#FindYourSound - Rising Above The Digital Noise Floor

Dec 30 2017 0 Comments Tags: audio engineer, Brian Eno, DAW recording, Find Your Sound, Internet music, laptop music, music producer, online music, record production, Recording, Recording Studio, Recording Tips, streaming, studio advice, tips and tricks

Synthi Hifli Art

Today’s music-makers have access to more creative recording effects than the Beatles enjoyed during their entire career at Abbey Road; portable and available anytime from within their phone.

A laptop can be a personal recording studio that's as capable of delivering finished recordings as multi-million dollar industry-leading facilities; many recordings are produced without their makers ever setting foot in a recording studio.

Sales of professional-level audio recording equipment and software have never been greater and - with direct access to their market via social media and streaming - musically-inclined individuals can now find themselves recording, producing and releasing music from their bedroom to the world.

Brian Eno is upbeat about the myriad new forms of music emerging from this democratisation of music-making and rise of the indie internet artist. While there's a whole other discussion about how sustainable this is long term given the parlous state of streaming revenue afforded to lesser-known acts by Spotify, YouTube et al, there is no doubt that more people than ever are recording and producing music.

In a world where everyone has access to the same software, and every phone/laptop offers the same effects and vintage synth emulations, how do you stop your music sounding the same as everyone else? When recording has become so democratised, and the tools used so ubiquitous, standing out from the noise of the digital crowd has never been more vital for the artist wishing to make music their life rather than mere hobby.

A recording studio is far more than just a place to record music: it is a creative space inhabited by people who know how to get ‘that’ sound using the bewildering array of classic and vintage recording effects and techniques at their disposal. A good recording engineer or producer can be a maverick muse who instinctively knows when to rip up the rulebook and take risks. They quietly (and sometimes not so quietly) guide or goad their artists into delivering exceptional performances, thus creating true sonic alchemy that elevates their music above the mainstream.

This is what Apple have yet to bundle within their music software: an experienced sonic innovator and collaborator guiding you through the recording process, helping you decide which effect to use and when, how and why. It's all very well having emulations of every classic instrument, effect and recording console at our fingertips, but how do you use them to create your unique sound?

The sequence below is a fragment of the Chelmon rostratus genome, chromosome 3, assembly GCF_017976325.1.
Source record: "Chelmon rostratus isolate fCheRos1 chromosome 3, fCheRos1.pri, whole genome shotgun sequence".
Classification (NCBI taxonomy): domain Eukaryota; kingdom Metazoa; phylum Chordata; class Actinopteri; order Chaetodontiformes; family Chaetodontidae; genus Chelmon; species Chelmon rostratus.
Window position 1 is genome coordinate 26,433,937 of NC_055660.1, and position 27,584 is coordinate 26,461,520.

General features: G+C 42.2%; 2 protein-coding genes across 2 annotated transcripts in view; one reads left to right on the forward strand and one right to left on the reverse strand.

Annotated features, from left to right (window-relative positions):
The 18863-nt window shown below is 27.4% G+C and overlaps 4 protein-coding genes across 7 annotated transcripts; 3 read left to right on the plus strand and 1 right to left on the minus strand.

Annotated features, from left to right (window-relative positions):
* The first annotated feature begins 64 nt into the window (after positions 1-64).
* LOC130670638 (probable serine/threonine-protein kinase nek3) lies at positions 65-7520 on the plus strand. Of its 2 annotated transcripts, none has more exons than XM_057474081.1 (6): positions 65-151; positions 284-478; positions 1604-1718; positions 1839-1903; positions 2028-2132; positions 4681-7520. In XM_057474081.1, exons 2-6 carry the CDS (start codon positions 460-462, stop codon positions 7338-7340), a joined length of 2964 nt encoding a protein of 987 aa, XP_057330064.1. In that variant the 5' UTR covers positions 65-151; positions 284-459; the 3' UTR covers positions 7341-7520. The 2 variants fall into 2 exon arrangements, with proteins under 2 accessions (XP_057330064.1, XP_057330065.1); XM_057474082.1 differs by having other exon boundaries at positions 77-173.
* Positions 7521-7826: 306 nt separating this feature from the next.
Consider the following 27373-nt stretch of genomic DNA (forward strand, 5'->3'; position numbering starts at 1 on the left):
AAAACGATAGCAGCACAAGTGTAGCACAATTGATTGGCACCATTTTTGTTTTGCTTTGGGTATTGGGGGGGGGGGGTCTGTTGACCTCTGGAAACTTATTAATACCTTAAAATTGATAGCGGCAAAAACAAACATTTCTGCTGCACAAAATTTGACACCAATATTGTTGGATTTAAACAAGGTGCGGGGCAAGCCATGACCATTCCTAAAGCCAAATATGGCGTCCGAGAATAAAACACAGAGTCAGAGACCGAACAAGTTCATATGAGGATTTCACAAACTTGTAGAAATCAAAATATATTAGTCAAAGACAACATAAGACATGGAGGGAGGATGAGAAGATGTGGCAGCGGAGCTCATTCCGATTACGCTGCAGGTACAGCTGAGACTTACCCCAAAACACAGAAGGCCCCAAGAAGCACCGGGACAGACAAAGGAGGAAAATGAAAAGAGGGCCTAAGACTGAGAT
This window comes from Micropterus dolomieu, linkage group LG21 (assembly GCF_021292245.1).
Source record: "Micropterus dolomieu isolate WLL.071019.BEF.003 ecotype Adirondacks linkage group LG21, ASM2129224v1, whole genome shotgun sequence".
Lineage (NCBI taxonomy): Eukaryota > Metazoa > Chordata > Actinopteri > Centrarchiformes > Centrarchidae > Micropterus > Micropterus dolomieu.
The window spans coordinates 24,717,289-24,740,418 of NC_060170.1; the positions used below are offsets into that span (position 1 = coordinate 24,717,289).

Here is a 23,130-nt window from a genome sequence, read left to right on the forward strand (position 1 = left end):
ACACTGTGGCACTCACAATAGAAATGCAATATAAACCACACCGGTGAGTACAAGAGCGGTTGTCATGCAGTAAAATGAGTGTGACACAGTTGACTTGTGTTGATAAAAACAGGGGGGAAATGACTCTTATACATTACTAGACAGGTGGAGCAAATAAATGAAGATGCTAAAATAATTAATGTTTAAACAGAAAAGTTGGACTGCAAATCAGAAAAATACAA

Find your sound is a new series of blog posts aiming to demystify the process of creating your own distinctive sound and make your music stand out from the crowd.

Among the ideas, techniques and tips we'll cover in the coming months are:

      • Dogma & Discipline: set limits to lessen distracting decision-making and speed up workflow. This applies to time, recording parameters and gear too: too much choice can destroy the creative process - define your set-up before you start recording and stick to it.
      • Effects. Why we love them, which ones to use and when. Sound Expensive On The Cheap.
      • Make Mistakes And Learn - record jams, experiment with signal chains - this is where the magic is, don’t be afraid to Do It Wrong. Many of our favourite sounds came as a result of 'happy accidents'
      • Random is good. Get Your Wonk On. Introduce the unexpected.
      • Physical Space - whether bedroom, tour bus or studio - arrange your working environment for maximum creative results
      • Out Of Your Box - liven up DAW recordings - spice up soft synths - add weight to plug in effects. More Analogue For Less.
      • Mods and Sods. Why Broken Can Be Better. Simple Circuit Bending and taking gear out of its comfort zone.
      • Beatboxes - drums on demand - keeping time, make odder noises, swimming against the mainstream.
      • Headspace - switch off distractions so you can be more creative, feed your mind, get in the zone faster.
Stay tuned for more soon.


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